Customs & Rules

There are some Komusō-Shakuhachi players who from time to time put on the traditional costume of the Edo period Komusō and play their Shakuhachi in the streets of Japanese cities. If that is done to receive alms (for personal use or for charity) that is called takuhatsu 托鉢 or gyōke 行化. If someone engages in a longer pilgrimage relying on mendicancy that time, the correct term would be angya 行脚 instead.

The religious attitude of playing the Komusō-Shakuhachi outside is expressed in the Komusō-vow:

"I will play to cut off all evil - I will play to do all that is good - I will play that all people may become bodhisattvas - and I vow to play that I together with all sentient beings will complete the Buddha's path."

It goes without saying that a Komusō-Shakuhachi player who wants to go out into the streets need to have an official permit, which is issued by the Myōan-dōshu-kai. You would need a sponsor and that would in many cases be your teacher.

There are some rules to be observed which concern the compulsory wearing of the tengai which might only be taken off when resting or when inside a house. Other rules are describing the right way to dress and how to carry the Shakuhachi (in the left hand, the thumb over the mouthpiece and the Shakuhachi close to the body). Takuhatsu is only allowed during daytime and when it gets dark the Komusō must put on his everyday clothes and remove his tengai and kesa. There are also rules for approaching temples.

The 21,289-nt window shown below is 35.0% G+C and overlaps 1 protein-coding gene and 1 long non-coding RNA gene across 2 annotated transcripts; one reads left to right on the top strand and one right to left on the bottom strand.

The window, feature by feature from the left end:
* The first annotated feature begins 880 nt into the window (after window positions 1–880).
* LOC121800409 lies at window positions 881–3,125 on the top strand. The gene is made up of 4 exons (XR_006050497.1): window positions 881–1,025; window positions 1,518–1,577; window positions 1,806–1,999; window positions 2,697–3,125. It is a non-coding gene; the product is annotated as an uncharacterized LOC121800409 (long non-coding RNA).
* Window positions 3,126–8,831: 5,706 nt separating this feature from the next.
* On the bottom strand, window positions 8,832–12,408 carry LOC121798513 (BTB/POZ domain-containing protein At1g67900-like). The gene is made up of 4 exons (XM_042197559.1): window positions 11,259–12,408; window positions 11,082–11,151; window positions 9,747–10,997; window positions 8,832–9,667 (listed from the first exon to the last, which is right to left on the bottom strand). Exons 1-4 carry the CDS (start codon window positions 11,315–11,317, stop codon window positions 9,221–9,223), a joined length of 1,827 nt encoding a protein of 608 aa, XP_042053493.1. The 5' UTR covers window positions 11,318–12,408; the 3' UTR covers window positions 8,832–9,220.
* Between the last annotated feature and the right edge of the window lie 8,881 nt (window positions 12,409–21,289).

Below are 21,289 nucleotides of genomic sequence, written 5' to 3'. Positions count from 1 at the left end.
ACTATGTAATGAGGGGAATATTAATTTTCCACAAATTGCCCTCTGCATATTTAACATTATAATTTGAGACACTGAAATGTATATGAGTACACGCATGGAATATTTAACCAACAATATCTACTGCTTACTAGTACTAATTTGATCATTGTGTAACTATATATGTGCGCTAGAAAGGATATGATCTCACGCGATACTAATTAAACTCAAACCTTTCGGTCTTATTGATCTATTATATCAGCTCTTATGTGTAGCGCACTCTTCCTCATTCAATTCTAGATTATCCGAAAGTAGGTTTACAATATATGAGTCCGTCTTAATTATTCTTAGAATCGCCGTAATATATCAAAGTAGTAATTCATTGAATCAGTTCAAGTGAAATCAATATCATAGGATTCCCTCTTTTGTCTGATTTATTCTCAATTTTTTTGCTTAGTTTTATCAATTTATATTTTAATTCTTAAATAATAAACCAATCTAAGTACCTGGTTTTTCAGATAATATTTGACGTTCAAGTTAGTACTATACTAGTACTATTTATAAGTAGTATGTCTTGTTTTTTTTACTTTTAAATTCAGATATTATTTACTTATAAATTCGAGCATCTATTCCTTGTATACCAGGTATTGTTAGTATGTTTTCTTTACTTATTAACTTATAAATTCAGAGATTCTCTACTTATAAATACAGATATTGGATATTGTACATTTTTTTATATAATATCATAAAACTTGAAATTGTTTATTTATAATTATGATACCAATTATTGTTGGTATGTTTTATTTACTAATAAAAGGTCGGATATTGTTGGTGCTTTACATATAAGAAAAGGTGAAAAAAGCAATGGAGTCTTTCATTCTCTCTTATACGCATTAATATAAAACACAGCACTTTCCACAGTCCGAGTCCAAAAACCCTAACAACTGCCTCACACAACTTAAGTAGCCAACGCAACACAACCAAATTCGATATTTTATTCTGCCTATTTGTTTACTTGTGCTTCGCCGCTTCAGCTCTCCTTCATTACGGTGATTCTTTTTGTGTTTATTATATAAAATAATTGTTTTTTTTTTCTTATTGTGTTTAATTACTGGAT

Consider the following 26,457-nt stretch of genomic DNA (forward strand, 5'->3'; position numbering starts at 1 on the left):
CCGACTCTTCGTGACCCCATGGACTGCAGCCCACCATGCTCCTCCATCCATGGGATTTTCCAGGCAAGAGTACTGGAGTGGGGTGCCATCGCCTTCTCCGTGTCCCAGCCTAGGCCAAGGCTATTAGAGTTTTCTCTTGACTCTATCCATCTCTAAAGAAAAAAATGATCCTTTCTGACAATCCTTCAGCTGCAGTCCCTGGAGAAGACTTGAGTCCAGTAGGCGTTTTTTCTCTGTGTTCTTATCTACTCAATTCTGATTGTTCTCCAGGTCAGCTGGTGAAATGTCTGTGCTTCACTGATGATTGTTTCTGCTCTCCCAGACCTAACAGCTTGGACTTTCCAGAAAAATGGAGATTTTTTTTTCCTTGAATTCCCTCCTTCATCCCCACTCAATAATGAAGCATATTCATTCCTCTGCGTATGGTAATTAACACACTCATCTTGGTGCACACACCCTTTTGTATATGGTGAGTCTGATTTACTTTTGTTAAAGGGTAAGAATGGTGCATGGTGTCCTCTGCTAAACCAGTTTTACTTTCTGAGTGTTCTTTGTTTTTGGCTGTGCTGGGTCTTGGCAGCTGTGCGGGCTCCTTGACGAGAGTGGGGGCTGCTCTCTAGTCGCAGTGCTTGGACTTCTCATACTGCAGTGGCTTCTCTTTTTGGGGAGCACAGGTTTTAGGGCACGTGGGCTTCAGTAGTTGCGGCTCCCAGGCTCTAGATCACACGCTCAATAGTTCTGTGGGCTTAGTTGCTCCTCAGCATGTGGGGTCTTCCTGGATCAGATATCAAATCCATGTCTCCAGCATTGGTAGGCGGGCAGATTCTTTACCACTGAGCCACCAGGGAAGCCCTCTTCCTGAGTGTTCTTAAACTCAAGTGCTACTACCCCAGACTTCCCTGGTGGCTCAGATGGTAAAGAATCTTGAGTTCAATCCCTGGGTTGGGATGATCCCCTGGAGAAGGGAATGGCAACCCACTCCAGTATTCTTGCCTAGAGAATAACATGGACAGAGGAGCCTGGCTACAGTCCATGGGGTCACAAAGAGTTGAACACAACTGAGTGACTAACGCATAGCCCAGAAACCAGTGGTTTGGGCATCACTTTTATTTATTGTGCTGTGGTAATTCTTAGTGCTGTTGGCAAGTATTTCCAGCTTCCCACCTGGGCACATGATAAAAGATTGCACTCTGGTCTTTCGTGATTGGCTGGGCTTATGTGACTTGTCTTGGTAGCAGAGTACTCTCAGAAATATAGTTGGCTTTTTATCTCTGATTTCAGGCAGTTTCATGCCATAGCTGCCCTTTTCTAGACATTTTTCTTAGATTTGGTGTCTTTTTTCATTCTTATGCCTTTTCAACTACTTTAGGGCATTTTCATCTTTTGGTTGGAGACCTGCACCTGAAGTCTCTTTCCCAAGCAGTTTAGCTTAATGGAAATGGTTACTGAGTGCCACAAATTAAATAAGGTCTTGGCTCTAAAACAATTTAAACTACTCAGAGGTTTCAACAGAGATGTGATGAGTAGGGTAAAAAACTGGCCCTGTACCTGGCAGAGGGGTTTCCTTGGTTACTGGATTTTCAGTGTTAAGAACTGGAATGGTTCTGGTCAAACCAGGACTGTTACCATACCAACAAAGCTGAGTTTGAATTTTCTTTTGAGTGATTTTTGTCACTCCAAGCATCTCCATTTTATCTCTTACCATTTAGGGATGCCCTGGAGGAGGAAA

A Komusō can walk through the streets and play Shakuhachi alone or together with other companions. When the tengai is worn, talking is never allowed and that is also true when two or more Komusō are together. Another way of doing takuhatsu is to play in front of private houses, this is called kadozuke 門付. After playing in front of the gate he would receive donations with his fan or in his bag, without touching the money with his hand.

Pictures of a Komusō-license, the Komusō-vow and Komusō doing takuhatsu you can find on the web page of the Dōshu-kai / Komusō. The same site has also a photo gallery.